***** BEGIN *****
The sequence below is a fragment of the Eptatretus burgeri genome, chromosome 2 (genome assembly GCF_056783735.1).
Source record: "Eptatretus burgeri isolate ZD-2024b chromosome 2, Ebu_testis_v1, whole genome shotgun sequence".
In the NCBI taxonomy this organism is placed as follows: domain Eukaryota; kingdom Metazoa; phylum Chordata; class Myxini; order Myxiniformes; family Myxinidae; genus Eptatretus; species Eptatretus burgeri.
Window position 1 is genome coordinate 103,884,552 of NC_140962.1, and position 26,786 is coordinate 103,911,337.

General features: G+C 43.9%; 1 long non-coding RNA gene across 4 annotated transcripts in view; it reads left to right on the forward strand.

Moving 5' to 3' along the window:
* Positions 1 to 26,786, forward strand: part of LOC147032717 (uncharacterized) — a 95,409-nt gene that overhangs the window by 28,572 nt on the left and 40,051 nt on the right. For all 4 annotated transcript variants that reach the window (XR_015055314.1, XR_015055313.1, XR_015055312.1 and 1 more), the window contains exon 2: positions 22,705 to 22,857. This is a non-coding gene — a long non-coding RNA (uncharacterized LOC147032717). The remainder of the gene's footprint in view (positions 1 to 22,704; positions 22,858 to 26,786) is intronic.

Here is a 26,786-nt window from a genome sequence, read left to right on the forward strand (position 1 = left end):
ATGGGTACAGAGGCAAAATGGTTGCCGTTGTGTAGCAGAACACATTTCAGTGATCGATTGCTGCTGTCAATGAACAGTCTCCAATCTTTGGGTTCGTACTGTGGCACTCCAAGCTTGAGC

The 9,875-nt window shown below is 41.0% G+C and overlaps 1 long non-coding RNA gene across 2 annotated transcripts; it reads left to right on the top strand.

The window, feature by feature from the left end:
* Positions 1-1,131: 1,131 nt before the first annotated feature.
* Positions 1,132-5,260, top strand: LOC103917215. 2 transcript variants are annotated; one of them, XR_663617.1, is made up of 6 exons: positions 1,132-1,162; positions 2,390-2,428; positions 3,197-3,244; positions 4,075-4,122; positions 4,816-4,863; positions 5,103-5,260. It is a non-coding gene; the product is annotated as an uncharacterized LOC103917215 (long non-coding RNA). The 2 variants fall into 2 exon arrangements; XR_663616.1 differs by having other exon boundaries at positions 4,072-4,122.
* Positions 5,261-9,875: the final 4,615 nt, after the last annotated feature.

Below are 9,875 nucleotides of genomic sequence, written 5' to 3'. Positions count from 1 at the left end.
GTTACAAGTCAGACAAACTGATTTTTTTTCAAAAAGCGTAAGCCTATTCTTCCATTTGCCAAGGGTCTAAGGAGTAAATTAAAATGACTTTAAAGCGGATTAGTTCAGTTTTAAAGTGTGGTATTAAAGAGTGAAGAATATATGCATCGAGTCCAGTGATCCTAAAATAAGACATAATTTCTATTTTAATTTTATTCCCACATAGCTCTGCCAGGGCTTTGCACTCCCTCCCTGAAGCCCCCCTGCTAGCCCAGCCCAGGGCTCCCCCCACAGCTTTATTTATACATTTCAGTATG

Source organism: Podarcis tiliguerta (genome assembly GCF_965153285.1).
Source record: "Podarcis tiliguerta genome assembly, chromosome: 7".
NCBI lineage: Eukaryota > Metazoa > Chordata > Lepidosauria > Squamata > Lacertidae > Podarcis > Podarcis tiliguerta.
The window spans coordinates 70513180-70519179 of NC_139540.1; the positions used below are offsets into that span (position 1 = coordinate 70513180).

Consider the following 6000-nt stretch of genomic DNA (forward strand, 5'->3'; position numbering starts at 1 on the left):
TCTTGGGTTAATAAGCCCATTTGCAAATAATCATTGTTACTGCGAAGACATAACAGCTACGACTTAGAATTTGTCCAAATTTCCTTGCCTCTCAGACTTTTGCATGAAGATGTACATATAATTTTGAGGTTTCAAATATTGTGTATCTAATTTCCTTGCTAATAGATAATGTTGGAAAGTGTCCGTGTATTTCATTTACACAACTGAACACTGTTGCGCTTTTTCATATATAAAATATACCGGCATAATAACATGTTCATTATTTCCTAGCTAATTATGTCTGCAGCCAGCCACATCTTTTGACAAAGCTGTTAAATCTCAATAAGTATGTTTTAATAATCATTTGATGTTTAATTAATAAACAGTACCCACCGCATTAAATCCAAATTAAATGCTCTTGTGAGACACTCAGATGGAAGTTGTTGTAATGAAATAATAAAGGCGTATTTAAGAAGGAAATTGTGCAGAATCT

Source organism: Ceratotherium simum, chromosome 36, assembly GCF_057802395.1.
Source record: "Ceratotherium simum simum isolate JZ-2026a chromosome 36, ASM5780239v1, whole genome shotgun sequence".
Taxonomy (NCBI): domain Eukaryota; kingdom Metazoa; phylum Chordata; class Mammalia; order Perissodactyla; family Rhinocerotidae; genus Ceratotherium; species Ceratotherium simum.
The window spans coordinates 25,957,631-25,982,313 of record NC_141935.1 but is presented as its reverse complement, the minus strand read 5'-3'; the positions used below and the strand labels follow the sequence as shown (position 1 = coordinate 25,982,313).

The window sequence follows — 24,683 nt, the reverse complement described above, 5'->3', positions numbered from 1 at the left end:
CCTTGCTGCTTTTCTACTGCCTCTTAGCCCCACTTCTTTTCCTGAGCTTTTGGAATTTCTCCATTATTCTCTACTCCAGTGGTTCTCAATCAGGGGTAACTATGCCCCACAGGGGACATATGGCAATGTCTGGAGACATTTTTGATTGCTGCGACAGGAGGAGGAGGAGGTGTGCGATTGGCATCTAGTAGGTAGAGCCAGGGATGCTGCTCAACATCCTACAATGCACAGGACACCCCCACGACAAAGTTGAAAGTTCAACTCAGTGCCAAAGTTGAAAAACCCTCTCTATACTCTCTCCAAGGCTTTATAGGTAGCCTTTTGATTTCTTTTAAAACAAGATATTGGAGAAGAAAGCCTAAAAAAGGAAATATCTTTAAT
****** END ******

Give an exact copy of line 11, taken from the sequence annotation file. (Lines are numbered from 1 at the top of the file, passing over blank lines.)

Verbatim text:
The window, feature by feature from the left end: